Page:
Does anyone sound more attractive than a French person talking about something they love? Take food, for example. Dine with a group of French people and you can be entertained for an entire evening just by listening to those smooth accents discussing whether that tarte tartin was properly caramelised or whether the pastry was overcooked. The conversation really can last all night.
In more private settings away from the dinner table, pillow talk in French is the stuff movies are made of. We love the French! We adore their language, we love their food, and we want to hear them whisper sweet nothings in our ears when the lights go down.
So how on earth does a product called “Ball In Box” ever get launched? Here it is, pictured. Ball. In. Box. Apologies if it’s just me, but a delightfully tasty chicken dumpling isn’t the first thing that springs to mind when I read these words. Were they trying to mix the dinner talk with the pillow talk?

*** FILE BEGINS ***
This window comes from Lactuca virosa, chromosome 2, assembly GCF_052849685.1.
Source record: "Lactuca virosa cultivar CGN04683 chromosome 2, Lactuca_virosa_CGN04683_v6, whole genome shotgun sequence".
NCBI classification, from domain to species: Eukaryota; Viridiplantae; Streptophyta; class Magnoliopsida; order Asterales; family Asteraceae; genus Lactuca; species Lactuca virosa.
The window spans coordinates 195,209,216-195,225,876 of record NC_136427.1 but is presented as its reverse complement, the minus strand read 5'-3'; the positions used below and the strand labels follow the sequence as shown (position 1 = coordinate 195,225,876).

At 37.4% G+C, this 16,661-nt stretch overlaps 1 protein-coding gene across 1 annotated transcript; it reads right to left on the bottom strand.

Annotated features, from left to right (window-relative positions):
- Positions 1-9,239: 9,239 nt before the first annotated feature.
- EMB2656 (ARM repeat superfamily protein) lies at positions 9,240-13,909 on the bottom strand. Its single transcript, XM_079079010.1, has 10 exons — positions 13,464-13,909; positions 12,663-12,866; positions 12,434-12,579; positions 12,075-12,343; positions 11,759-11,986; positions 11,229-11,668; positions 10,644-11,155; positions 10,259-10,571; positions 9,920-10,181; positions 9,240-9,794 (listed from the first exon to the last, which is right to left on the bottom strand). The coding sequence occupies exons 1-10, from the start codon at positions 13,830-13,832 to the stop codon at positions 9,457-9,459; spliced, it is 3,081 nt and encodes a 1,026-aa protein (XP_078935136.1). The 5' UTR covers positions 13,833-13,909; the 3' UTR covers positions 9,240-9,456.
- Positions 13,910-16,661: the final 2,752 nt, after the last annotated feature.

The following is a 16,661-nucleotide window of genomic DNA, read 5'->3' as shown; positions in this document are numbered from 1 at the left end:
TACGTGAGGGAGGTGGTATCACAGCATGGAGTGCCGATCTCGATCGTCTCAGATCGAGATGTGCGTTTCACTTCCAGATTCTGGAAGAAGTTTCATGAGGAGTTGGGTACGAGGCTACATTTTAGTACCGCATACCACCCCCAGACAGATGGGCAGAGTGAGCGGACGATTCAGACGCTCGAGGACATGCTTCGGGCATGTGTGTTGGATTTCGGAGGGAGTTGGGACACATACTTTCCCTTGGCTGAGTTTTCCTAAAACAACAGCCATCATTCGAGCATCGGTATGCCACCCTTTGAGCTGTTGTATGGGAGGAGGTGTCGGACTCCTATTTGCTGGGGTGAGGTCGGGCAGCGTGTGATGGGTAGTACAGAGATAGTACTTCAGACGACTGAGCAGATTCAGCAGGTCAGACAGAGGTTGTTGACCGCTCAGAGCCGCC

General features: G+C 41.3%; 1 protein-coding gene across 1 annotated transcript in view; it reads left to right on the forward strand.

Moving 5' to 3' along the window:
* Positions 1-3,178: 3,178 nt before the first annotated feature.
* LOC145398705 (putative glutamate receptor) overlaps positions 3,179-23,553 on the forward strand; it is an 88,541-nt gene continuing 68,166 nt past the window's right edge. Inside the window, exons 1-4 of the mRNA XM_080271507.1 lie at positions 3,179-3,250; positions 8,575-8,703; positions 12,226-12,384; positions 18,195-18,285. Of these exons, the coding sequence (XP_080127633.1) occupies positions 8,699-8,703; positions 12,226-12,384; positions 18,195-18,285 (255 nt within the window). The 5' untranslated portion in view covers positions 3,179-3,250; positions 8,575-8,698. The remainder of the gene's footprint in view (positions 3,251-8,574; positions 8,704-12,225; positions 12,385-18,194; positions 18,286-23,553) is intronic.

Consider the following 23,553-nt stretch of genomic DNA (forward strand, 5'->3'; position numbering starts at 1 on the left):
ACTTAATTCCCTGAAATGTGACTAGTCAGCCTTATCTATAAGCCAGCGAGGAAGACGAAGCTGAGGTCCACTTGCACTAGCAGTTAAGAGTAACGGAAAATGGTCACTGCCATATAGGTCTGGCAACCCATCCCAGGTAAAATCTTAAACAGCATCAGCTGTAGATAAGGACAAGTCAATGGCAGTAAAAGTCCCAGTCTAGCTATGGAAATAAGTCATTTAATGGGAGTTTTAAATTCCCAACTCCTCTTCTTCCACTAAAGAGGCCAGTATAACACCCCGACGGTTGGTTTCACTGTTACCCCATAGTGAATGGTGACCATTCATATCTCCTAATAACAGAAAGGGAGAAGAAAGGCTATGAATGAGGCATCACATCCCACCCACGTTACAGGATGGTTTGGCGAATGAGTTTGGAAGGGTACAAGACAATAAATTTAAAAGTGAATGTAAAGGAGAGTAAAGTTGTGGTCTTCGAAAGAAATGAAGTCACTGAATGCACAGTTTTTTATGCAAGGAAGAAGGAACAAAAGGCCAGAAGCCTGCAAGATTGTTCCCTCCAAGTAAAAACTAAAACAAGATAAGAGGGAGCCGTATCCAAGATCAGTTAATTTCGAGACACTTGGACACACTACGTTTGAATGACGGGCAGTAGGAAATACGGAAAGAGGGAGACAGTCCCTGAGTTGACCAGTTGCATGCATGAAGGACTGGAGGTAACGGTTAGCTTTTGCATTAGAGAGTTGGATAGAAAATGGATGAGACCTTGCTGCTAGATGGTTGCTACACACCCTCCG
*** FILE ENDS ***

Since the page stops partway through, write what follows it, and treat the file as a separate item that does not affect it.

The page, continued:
In a world where the internet is making everything accessible and where the French are so worried about the intrusion of English words in the French language that they created a board of “immortals” to invent new French words to match new English words, how did a product get called “Ball In Box”?
In a company as big as Fleury Michon, how did nobody stop to ask a native English speaker if there my be any detrimental meaning to a product called “Ball In Box”?
Ball In Box.
I visited the Fleury Michon website for an image to go with this blog entry. As if to reassure customers, the text next to the image has a headline that reads: “Ball in box : 100% balls”. Total reassurance there, Fleury Michon. I’m totally reassured that I will never ever buy it.